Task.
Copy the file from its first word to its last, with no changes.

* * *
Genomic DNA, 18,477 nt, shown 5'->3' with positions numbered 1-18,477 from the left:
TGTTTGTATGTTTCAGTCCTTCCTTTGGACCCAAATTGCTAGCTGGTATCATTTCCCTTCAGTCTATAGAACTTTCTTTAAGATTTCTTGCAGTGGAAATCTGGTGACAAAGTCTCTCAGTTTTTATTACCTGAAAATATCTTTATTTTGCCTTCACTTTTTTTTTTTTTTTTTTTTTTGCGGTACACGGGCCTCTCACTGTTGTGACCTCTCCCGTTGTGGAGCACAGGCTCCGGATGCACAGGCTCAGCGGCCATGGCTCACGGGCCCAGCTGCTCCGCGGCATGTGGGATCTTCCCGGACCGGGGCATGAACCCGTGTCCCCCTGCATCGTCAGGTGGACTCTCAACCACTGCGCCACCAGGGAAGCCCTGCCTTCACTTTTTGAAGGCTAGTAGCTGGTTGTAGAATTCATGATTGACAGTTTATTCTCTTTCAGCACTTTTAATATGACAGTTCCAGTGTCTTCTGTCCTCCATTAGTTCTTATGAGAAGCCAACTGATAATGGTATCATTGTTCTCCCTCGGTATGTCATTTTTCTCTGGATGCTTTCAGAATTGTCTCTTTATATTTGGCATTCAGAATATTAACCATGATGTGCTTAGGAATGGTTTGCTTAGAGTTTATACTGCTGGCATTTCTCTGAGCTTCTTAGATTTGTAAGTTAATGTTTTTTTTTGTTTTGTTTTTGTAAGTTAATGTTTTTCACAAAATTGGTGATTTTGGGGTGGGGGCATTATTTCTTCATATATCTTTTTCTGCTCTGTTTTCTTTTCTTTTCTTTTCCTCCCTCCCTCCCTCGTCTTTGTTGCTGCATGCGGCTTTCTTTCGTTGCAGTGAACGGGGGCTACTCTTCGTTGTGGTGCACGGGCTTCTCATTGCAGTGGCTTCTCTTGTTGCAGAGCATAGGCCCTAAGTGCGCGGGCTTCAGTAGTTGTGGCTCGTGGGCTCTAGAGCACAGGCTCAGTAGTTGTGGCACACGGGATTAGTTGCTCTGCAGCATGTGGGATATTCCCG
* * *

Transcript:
Genomic DNA, 18,477 nt, shown 5'->3' with positions numbered 1-18,477 from the left:
TGTTTGTATGTTTCAGTCCTTCCTTTGGACCCAAATTGCTAGCTGGTATCATTTCCCTTCAGTCTATAGAACTTTCTTTAAGATTTCTTGCAGTGGAAATCTGGTGACAAAGTCTCTCAGTTTTTATTACCTGAAAATATCTTTATTTTGCCTTCACTTTTTTTTTTTTTTTTTTTTTTGCGGTACACGGGCCTCTCACTGTTGTGACCTCTCCCGTTGTGGAGCACAGGCTCCGGATGCACAGGCTCAGCGGCCATGGCTCACGGGCCCAGCTGCTCCGCGGCATGTGGGATCTTCCCGGACCGGGGCATGAACCCGTGTCCCCCTGCATCGTCAGGTGGACTCTCAACCACTGCGCCACCAGGGAAGCCCTGCCTTCACTTTTTGAAGGCTAGTAGCTGGTTGTAGAATTCATGATTGACAGTTTATTCTCTTTCAGCACTTTTAATATGACAGTTCCAGTGTCTTCTGTCCTCCATTAGTTCTTATGAGAAGCCAACTGATAATGGTATCATTGTTCTCCCTCGGTATGTCATTTTTCTCTGGATGCTTTCAGAATTGTCTCTTTATATTTGGCATTCAGAATATTAACCATGATGTGCTTAGGAATGGTTTGCTTAGAGTTTATACTGCTGGCATTTCTCTGAGCTTCTTAGATTTGTAAGTTAATGTTTTTTTTTGTTTTGTTTTTGTAAGTTAATGTTTTTCACAAAATTGGTGATTTTGGGGTGGGGGCATTATTTCTTCATATATCTTTTTCTGCTCTGTTTTCTTTTCTTTTCTTTTCCTCCCTCCCTCCCTCGTCTTTGTTGCTGCATGCGGCTTTCTTTCGTTGCAGTGAACGGGGGCTACTCTTCGTTGTGGTGCACGGGCTTCTCATTGCAGTGGCTTCTCTTGTTGCAGAGCATAGGCCCTAAGTGCGCGGGCTTCAGTAGTTGTGGCTCGTGGGCTCTAGAGCACAGGCTCAGTAGTTGTGGCACACGGGATTAGTTGCTCTGCAGCATGTGGGATATTCCCG